Michael Blume rambles across the stage with an elegant, raw salvation, the music becoming a provisional atonement. He didn’t go through hardship to compromise his identity, artistic, gender or otherwise, fervently illustrated through his big and brassy brand of fiercely-crafted melodies and savage lyricism. “I got no rules, bish,” he bombards between horn blows on “I’m Not a Trend (No Rules),” a fearless and enslaving earworm, a savory primer to his forthcoming EP. The project, which also contains the icier downtempo “Lifting You,” in which he dares an “old teammate” to put themselves first ⎯⎯ “you gotta fuck with your own shine,” he sings, not in a bitter requirement to let go but one of warmth and love ⎯⎯ aims to be the hard-candied follow-up to 2016’s foolhardy When I Get It Right EP. “You can’t get anywhere if you don’t love the way you’re made,” he later instructs, the production inching along, sluggishly, with cathedral-dressed backing vocals glistening reverently behind him.
Blume’s early success (hundreds of thousands of streams so far on Spotify) is not a false alarm. His anthemic, deeply-relevant work feels larger than life, somehow chipping away at political and social unrest, which is resonating tenfold. “I’m Not a Trend” is especially germane to the world in 2017, particularly to his continued earnestness and willingness to be as transparent as possible. “‘This is Not a Trend’ is a memo to myself to continue to be who I am and to make the work I want to make regardless of what outside sources and forces may have to say about my project,” he talks candidly with B-Sides & Badlands, framing his story in simple but discerning terms. “It reminds me to ‘keep doing my heartfelt shit,’ and I think that the rest of the music I have coming out reflects that. Most of work has a raw, unfiltered point of view that I am proud of and I think connects to the messaging of ‘Trend.'”
“I dance how I dance / I pray how I pray,” he reminds the listener, spitting lyrics with the best in the business. While “Trend” gallops on the line of pop and hip-hop, emblazoned with a charming throwback soul intonation, the remainder of the EP suggests “a more chill R&B vibe,” he says. “That said, there definitely are other songs with horns and one of the things I have enjoyed in making this EP is bringing in my band to give it the live, real-player-vibe that my shows have.”
Borrowing glitter-pressed accessories from such icons as David Bowie, Elton John and Freddie Mercury (mingling with audacious and progressive boundary-pushing from Beyonce, Drake, Frank Ocean and Lady Gaga), Blume represents the new wave, one actively untied to and bounding away from tradition and stereotypes, and in turn, his songwriting is embedded with themes of Celebration of Individuality, Skepticism and Celebration of Tradition, Embracing of the Unknown and Sharing Yourself Without Fear. He remains clearheaded, too ⎯⎯ “I have recently adopted a regular meditation practice, and it’s truly changed my life. It really helps me feel centered and focus on doing one thing at a time,” he says ⎯⎯ and determined to flip the script. A frizzy spunk gleams in his eye, and it’s rather evident we are witnessing something great unfold.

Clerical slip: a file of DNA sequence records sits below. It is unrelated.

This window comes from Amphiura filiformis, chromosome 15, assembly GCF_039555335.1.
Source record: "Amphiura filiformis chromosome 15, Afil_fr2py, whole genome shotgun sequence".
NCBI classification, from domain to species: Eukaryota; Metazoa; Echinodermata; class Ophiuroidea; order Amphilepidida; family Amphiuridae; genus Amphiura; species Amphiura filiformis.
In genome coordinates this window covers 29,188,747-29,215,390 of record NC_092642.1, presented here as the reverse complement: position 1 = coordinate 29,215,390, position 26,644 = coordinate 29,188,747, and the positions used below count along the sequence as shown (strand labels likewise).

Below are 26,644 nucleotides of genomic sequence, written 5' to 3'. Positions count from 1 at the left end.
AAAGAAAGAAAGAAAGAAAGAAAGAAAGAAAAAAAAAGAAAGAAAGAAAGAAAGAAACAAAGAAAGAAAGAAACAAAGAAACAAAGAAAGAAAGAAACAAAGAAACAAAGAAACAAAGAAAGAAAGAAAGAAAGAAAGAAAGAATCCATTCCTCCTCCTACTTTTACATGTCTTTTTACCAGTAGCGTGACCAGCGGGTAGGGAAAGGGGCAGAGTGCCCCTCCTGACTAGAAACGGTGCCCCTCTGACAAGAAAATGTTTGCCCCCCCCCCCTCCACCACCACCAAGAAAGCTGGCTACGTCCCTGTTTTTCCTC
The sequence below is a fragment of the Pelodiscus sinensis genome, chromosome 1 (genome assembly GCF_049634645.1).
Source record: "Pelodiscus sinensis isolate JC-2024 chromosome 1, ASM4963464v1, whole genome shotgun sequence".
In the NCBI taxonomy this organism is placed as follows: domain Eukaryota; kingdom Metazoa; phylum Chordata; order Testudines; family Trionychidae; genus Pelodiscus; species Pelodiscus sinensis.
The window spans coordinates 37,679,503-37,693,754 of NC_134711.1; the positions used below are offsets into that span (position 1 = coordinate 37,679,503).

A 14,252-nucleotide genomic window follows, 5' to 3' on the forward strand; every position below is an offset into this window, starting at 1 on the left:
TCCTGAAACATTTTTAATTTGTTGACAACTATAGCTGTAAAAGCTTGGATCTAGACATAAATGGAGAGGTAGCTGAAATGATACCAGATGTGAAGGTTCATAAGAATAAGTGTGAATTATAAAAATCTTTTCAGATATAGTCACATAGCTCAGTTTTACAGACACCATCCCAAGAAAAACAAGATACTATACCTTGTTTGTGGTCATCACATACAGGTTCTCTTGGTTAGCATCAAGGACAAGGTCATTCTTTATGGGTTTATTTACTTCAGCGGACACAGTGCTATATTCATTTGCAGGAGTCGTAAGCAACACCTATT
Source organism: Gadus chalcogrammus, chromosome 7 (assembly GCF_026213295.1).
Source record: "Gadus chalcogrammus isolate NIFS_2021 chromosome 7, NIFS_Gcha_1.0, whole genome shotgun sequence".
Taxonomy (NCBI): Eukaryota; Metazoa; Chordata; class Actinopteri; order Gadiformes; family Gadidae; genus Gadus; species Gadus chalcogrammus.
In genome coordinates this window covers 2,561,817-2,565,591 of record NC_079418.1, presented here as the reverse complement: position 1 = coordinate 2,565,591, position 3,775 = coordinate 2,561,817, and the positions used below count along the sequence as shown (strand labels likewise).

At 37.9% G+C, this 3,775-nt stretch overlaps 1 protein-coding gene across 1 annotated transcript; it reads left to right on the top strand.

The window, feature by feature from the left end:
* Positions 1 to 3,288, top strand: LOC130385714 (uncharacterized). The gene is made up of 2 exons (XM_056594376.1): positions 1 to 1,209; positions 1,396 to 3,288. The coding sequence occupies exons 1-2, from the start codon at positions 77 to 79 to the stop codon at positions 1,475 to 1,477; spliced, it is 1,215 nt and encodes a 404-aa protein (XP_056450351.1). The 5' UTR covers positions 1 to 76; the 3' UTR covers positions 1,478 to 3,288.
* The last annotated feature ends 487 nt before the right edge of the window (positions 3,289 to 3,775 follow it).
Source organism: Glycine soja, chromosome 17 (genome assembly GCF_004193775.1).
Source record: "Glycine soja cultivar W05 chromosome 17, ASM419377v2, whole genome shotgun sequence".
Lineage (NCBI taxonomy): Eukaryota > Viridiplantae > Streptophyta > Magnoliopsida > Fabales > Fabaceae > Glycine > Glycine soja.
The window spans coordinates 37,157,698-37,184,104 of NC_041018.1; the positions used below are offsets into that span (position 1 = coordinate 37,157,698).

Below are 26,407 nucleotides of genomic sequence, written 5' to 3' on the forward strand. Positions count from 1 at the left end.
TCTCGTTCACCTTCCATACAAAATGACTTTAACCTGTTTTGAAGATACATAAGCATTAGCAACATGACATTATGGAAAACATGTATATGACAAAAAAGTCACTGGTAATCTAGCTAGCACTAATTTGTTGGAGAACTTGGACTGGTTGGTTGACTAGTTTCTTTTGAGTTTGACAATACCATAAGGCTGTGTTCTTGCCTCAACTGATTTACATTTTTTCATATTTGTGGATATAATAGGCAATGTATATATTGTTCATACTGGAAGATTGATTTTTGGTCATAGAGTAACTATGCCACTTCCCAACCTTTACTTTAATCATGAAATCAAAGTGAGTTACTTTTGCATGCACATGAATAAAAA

Below, Blume discusses rules for his life, his fascination with costumes and crucial moments over the past year.
One of the most pointed lyrics in “I’m Not a Trend (No Rules)” reads: “Didn’t go through all my hardships to be bombarded by a bunch of people who ain’t even what they say they are.” What relationships or friendships have been important to your journey so far, for better or worse?
I am very lucky to have a community of friends and collaborators here in New York City who have supported me on my journey so far. I am big into Open Communication – this concept of always leaning into saying and sharing rather than not saying and not sharing. With Open Communication, I have navigated some tough situations with friends, business partners, and lovers, and I have also been able to quickly see the cats and dogs who are ain’t really what they say they are and ain’t really here for me. And that’s OK, too!
Do you have any rules or guidelines for how you live your life?
So many, and learning new ones everyday. Open Communication. Sex Positive. Mental Health Conscious. Love yourself first. Patience. Understand that my perspective is only my perspective and that my reality is only my perceived reality.